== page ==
Money, Honey

That's all the city council cares about in the big debate over downtown development

The city council debate on the Palladium and City Center-Madison development deals downtown will rise or fall on an issue that has little to do with downtown but everything to do with the votes on the council.

Money.

It is the very strong impression of certain key council members that both of these developers are willing to kick out millions of dollars from their deals to put into special programs in certain council districts. In fact, the developers seem to be offering competing amounts to the council members backing their deal, in spite of what the mayor says was an informal agreement not to play this game.

Mayor Pro Tem Donald Hill says he'll vote for new tax breaks for the Hicks/Perot arena development if the developer will agree to put millions of dollars in his district.
Peter Calvin
Mayor Pro Tem Donald Hill says he'll vote for new tax breaks for the Hicks/Perot arena development if the developer will agree to put millions of dollars in his district.

It's not clear where this idea came from: Are the developers trying to dangle it or are city council members trying to wangle it? Palladium is the company seeking a subsidy to build near the new Hicks/Perot arena, and Madison is the company asking for money to open fancy shops downtown. One council member told me he thinks there could be as much as $12 million available from the Palladium deal alone.

He said, "I want my money."

And you know what? If this money really were available, the council members seeking it would be doing exactly the right thing for their constituents. Downtown is being developed entirely for rich people. The yuppie loft thing in the old buildings, which assumes downtown will be vibrant once it has been taken over entirely by infertile cappuccino-heads, was launched on the back of a $25 million subsidy with money hijacked from poor neighborhoods. Downtown owes poor people money.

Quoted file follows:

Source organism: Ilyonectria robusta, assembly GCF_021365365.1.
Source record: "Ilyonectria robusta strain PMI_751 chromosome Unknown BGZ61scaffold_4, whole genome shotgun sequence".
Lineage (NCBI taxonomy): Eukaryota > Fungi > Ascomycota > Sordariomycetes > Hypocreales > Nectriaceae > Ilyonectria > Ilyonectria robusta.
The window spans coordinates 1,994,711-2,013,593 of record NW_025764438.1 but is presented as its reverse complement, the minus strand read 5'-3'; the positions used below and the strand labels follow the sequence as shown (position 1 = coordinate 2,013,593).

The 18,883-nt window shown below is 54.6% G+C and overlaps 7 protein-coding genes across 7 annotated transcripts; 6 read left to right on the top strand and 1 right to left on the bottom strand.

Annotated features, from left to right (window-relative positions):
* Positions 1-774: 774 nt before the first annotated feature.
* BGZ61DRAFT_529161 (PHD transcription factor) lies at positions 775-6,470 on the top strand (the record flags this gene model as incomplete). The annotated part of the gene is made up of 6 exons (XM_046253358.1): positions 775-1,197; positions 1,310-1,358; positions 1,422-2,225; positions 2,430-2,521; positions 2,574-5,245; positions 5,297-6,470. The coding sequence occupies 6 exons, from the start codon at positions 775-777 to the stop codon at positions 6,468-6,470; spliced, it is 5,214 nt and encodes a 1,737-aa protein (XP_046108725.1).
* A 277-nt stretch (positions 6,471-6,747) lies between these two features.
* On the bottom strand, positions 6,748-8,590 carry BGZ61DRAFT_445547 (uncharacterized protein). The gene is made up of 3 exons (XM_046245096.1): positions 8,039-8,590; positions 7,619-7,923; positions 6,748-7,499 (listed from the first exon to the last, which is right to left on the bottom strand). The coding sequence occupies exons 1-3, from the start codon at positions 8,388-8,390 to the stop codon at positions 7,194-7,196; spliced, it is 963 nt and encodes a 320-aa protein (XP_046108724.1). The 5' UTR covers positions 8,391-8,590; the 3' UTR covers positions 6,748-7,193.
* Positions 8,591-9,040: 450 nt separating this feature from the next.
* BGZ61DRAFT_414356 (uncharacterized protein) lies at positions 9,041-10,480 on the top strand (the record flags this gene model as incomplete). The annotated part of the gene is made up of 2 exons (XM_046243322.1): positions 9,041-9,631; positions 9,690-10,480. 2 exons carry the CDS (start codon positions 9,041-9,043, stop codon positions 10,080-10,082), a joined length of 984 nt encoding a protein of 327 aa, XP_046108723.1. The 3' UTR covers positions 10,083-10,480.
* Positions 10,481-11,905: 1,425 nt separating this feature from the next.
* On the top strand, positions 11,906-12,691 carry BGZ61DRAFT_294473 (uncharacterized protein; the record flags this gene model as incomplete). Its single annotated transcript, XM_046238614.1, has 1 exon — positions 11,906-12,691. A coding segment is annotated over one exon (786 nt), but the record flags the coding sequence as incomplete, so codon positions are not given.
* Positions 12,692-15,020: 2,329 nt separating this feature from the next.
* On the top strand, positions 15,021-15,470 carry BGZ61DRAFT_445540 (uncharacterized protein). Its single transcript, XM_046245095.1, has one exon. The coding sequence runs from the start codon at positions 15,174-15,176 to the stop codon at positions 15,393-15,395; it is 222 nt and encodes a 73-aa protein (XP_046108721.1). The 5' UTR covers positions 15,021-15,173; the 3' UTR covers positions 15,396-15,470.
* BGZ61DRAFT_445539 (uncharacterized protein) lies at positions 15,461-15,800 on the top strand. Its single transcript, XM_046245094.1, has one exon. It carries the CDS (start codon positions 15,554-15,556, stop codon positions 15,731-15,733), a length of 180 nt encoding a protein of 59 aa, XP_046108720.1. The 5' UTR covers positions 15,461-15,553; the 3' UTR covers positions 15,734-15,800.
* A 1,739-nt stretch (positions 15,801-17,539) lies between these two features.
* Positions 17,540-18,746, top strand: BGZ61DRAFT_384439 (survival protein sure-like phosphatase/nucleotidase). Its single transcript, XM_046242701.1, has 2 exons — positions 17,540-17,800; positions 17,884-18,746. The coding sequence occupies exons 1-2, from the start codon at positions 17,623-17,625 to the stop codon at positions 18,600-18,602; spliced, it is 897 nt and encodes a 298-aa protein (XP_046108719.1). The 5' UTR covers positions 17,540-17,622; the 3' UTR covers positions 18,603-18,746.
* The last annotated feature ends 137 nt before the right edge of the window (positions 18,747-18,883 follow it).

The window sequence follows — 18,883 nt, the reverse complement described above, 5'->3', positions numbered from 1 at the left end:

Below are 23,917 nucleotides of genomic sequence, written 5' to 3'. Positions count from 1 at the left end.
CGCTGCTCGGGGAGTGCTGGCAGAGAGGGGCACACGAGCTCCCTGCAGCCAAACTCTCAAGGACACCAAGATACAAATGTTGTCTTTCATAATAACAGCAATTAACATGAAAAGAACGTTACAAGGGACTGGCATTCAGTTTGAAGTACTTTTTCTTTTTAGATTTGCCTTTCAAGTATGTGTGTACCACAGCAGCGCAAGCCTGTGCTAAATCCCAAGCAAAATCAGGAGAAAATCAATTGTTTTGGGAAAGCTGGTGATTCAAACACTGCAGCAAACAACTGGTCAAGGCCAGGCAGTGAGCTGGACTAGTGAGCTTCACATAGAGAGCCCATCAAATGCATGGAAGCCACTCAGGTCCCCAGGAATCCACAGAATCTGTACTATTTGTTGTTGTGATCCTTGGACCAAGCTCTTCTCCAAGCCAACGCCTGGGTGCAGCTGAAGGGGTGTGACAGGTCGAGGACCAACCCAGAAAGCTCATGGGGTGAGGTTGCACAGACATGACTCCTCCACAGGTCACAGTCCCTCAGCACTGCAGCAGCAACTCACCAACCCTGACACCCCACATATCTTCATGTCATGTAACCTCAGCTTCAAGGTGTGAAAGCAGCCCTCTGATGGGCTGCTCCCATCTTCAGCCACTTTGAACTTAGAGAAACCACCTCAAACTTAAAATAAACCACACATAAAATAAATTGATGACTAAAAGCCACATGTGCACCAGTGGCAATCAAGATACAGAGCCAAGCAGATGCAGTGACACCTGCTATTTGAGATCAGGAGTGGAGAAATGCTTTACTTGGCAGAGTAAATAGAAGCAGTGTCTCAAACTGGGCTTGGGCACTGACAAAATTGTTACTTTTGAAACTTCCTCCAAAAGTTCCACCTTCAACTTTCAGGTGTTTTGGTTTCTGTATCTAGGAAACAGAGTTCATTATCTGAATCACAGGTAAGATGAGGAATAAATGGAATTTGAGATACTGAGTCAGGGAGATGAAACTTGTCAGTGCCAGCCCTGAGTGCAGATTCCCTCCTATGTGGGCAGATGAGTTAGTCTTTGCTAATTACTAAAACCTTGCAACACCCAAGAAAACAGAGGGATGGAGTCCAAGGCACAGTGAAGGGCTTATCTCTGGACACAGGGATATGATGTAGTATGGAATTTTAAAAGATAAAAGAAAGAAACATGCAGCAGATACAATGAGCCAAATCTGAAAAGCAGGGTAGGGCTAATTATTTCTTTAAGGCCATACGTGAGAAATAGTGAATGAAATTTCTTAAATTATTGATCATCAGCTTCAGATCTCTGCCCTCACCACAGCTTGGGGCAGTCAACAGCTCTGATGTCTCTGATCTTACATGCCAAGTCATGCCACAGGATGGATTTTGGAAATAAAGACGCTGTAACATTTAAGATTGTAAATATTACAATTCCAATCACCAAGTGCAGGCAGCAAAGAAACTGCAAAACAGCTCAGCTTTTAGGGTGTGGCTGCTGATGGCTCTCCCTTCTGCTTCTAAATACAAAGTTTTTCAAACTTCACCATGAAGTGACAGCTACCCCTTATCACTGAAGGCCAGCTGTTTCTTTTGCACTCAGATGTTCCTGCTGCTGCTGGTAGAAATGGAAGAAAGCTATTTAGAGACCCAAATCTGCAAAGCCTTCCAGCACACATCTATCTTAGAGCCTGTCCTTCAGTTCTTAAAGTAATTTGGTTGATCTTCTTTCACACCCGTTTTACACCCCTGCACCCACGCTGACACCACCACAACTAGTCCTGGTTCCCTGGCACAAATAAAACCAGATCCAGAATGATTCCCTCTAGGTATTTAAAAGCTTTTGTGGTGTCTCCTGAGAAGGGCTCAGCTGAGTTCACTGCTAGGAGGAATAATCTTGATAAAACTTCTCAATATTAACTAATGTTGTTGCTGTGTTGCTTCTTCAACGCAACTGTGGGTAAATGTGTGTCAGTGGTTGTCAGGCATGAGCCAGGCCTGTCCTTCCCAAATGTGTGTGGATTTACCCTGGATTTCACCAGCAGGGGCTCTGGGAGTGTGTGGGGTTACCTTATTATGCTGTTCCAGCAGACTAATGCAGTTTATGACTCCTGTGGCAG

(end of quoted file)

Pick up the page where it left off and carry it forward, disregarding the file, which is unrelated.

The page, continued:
But none of that is really in the underlying issue I'm trying to excavate here, which is about governance and whether we are going to bribe ourselves with some of our own money to give away the rest of our own money. Here is why this comes up:

The kind of tax subsidy these developers want is provided for in a state law setting up a certain kind of development district. The law says money raised from taxes inside these districts must be spent on improvements inside the districts, with a few exceptions. One is affordable housing, on the theory that you can't build cheap housing inside a high-dollar real estate district. So why not take the money out to an area where the land is cheaper and get more houses for your buck?

The minority caucus on the council has every reason to hold low-income housing as its urgent priority. City Hall has a terrible track record on this issue, once allowing tens of millions of dollars in federal assistance to lapse because it went unused.

Mayor Pro Tem Donald Hill told me that this one issue is his priority Numero Uno in weighing the downtown development proposals. "From my perspective, that stream of income is a benefit that is on par with the construction jobs and the permanent jobs and the economic stimulus that the $600 million [Palladium] development provides.

"It's just that important to me."

I asked about it, because a very interesting thing had happened the week before at the end of a grueling day-long council briefing on Palladium. Mayor Laura Miller had wanted to wait to schedule a vote on the Palladium deal until studies could be completed and documents acquired. Ken Wong, the Palladium point man, badly did not want the vote delayed.

After asking the mayor several times not to delay the Palladium vote beyond May--and being turned down by her--Mayor Pro Tem Hill took the unusual step of getting four other council members to sign a petition overriding the mayor's wishes and forcing a vote in May.

One was Mary Poss. How Poss justifies waving the flag for anything that has to do with the Perot family I cannot imagine. Her husband, lawyer Mike Poss, has worked for the Perots in key roles off and on for decades. He's in, he's out, he's back in, he's back out. If she doesn't have a legal voting conflict at the moment, she might at least pipe down for decency's sake. But instead she makes these speeches about how everybody's being mean to the poor, poor pitiful Perots. It's like the faithful retainer at Windsor Castle shaking her finger at the tabloid press: "It's not roit, izzit, traytin' the monarch like she was a bloody punchin' bag."

The other three who joined Hill in making sure Wong got his way were James Fantroy, Maxine Thornton-Reese and John Loza, all of whom have minority-majority districts.

It rang my bell. Poss I could figure. She just needs to be on television doing right for the boss. But why was the rest of the Palladium constituency on the council all from the minority side of the equation?

Money.

Leo Chaney, who represents the South Dallas-Fair Park area, told me he hopes the Palladium deal may yield as much as $12 million for affordable housing. "That's how the Palladium-Victory group got me listening to them, because they agreed to put it in...

"I insisted that...I need something for South Dallas-Fair Park, and I carry a certain bloc of votes."

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